We all know the ugly episodes of blatant violations of human rights in Abu Gharib and Guantanamo Bay.

The divide between the Washington official position in defense of the practice in the Guantanamo prison in the name of ‘combating terrorism’ on the one hand and the legal position of lawyers and human rights defenders condemning the practice on the other, demonstrates the actual difficulty of the need for balancing between the counter-terrorism measures the US government considered necessary and the effective protection of the human rights of the imprisoned inmates.

The US government, a powerful, stable state by any account and though not facing either an internal insurgency or external terrorist assault, badly failed in its encounter with the critical test at Guantanamo Bay.

The fact that the Obama administration has failed to close the prison, points to the actual difficulty I am referring to.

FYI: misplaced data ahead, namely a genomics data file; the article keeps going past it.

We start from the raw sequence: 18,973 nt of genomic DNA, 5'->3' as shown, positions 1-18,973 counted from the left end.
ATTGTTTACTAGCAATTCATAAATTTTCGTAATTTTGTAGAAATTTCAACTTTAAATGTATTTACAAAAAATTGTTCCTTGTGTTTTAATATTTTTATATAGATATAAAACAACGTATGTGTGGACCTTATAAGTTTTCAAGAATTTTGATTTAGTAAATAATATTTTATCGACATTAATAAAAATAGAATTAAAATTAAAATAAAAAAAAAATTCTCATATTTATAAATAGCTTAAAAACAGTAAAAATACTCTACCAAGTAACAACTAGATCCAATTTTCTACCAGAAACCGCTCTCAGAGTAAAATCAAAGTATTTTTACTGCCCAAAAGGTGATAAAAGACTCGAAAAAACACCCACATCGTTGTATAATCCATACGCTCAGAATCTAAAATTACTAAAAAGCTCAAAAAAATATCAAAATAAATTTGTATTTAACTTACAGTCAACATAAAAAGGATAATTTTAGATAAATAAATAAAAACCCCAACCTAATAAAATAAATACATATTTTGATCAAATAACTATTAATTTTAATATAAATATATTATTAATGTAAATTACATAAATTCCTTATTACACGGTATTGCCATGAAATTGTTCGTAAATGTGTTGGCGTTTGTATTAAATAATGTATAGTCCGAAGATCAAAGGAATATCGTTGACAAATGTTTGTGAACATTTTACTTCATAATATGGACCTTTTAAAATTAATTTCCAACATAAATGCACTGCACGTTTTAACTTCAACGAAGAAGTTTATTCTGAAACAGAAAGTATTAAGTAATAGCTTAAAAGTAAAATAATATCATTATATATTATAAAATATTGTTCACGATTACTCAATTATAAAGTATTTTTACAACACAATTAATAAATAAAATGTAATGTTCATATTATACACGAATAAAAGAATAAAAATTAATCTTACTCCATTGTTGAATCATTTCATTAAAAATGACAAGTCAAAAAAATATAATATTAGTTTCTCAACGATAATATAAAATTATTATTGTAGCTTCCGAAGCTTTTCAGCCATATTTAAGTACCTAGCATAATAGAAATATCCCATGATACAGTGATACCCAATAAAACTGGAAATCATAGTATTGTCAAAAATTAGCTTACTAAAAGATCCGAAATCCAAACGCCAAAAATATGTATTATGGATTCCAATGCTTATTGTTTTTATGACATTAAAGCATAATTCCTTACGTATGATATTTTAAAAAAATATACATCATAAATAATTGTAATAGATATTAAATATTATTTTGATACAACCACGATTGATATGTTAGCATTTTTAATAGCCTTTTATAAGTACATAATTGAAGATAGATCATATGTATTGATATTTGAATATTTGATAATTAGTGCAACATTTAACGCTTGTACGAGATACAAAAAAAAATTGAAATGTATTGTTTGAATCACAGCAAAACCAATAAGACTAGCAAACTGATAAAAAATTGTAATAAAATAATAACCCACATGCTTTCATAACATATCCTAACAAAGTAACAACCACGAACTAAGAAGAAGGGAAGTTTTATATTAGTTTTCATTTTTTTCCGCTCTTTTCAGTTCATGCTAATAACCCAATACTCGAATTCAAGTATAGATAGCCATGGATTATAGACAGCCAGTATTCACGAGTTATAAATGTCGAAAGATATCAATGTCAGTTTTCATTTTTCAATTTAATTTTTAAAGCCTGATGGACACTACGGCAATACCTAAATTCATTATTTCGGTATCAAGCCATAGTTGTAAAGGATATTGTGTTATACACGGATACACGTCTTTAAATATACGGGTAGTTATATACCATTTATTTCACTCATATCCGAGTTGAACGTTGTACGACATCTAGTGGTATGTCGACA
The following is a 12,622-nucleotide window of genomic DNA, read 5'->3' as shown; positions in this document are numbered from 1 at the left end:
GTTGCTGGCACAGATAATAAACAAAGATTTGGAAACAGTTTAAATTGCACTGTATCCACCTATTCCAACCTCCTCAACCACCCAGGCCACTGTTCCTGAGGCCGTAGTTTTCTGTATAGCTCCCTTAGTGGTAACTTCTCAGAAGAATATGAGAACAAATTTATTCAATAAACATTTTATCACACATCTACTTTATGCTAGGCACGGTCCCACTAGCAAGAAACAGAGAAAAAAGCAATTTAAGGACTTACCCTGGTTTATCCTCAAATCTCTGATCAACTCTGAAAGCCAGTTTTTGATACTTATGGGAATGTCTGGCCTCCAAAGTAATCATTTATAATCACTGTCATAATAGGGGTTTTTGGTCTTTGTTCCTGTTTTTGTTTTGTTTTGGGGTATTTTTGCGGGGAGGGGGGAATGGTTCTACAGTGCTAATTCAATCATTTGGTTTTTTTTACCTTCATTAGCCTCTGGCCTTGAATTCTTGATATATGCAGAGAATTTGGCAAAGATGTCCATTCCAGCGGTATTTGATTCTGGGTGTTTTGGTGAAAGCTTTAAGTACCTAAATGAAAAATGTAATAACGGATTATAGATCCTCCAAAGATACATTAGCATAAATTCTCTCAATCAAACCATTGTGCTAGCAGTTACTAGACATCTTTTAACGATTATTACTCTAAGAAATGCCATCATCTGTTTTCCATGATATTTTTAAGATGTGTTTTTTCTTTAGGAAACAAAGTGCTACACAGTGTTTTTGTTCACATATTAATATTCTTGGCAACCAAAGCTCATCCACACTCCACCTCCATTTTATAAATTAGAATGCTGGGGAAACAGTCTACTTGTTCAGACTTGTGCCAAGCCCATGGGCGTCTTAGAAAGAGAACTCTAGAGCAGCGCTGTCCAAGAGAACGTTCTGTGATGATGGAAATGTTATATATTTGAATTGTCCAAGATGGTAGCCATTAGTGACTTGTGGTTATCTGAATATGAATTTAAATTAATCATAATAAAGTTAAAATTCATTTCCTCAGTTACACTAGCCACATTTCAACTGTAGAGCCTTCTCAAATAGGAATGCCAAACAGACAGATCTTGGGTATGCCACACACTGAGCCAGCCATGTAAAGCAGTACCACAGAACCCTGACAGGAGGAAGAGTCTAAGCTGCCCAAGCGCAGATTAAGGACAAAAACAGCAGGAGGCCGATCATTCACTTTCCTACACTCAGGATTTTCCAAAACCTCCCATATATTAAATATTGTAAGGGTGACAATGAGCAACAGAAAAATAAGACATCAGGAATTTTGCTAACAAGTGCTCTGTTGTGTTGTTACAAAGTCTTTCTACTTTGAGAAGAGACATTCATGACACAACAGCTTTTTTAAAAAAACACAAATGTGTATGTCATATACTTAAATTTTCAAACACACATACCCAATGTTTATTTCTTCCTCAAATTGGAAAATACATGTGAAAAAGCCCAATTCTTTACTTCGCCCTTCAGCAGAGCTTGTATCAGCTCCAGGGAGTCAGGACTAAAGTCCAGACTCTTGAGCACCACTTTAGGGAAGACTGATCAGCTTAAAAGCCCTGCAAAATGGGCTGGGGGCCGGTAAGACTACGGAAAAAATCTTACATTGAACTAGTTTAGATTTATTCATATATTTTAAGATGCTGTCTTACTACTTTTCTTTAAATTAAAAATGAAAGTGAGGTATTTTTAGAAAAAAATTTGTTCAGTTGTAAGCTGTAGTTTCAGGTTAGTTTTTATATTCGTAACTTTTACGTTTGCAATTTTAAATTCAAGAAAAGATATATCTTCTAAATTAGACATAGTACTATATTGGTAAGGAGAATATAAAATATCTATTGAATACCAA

The structural-institutional barriers preventing the closure of the prison, however, do not absolve the US government of its legal obligation to protect the rights of inmates.   

The question still poses itself that terrorist activities create certain situations and circumstances where actual protection of the human rights and civil liberties of common citizens proves difficult.

Another situation and example is Iran and its own experience in combating terrorism in the early years of 1980s.

At the time, while Iran was engaged in the Iraqi imposed War, an armed opposition force – the infamous MKO – took up arms against the Islamic Republic and resorted to an all-out campaign of assassinations.